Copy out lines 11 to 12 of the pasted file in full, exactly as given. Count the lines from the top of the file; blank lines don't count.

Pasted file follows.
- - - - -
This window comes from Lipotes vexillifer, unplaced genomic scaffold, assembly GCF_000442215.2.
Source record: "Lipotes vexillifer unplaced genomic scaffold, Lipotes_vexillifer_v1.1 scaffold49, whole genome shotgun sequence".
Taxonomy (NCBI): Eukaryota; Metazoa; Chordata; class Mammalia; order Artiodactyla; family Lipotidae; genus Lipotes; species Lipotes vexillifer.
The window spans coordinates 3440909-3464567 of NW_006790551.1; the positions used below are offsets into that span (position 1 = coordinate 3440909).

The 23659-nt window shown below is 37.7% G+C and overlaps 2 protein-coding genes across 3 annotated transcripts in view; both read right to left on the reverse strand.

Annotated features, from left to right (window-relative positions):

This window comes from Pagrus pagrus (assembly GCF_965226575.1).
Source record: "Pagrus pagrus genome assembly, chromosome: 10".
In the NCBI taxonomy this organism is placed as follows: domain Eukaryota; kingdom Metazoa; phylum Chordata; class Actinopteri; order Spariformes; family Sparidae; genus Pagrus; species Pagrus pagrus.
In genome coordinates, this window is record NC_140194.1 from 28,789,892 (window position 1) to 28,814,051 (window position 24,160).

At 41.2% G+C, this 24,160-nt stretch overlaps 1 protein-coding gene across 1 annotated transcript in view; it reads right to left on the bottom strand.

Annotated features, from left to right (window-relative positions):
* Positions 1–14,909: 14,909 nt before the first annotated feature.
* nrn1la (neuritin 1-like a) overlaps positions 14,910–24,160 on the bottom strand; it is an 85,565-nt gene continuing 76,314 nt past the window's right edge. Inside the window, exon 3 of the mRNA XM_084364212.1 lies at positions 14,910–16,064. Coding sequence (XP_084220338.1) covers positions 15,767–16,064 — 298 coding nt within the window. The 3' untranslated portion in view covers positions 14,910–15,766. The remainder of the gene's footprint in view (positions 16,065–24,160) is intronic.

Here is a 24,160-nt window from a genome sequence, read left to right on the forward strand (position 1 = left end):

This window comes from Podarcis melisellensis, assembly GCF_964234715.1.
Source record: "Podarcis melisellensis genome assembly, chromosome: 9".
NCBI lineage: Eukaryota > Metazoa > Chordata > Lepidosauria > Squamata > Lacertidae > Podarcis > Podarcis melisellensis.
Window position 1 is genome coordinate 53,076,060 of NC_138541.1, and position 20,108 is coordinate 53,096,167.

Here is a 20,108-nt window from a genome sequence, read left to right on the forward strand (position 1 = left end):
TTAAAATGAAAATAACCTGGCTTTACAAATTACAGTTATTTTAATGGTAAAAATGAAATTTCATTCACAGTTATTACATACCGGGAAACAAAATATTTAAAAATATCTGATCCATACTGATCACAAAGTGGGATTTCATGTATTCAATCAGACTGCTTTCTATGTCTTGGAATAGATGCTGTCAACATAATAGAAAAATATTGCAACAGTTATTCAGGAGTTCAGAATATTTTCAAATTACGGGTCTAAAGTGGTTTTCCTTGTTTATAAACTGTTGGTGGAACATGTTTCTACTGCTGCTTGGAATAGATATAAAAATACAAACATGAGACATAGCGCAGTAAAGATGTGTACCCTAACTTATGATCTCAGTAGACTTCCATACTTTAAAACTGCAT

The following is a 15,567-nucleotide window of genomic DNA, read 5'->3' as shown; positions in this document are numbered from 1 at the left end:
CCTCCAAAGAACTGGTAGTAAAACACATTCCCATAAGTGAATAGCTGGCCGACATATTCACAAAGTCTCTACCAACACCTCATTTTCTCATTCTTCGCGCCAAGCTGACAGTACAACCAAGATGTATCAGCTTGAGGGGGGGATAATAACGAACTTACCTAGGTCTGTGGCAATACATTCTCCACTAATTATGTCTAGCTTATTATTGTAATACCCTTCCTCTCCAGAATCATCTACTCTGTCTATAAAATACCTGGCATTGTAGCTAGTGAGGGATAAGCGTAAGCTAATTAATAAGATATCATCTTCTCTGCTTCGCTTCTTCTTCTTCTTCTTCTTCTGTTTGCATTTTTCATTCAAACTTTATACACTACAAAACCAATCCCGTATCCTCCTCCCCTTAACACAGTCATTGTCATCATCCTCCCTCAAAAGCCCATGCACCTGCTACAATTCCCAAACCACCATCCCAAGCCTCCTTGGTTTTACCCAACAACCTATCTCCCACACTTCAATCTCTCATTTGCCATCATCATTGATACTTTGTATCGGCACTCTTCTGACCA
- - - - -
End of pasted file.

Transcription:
At 41.2% G+C, this 24,160-nt stretch overlaps 1 protein-coding gene across 1 annotated transcript in view; it reads right to left on the bottom strand.

Annotated features, from left to right (window-relative positions):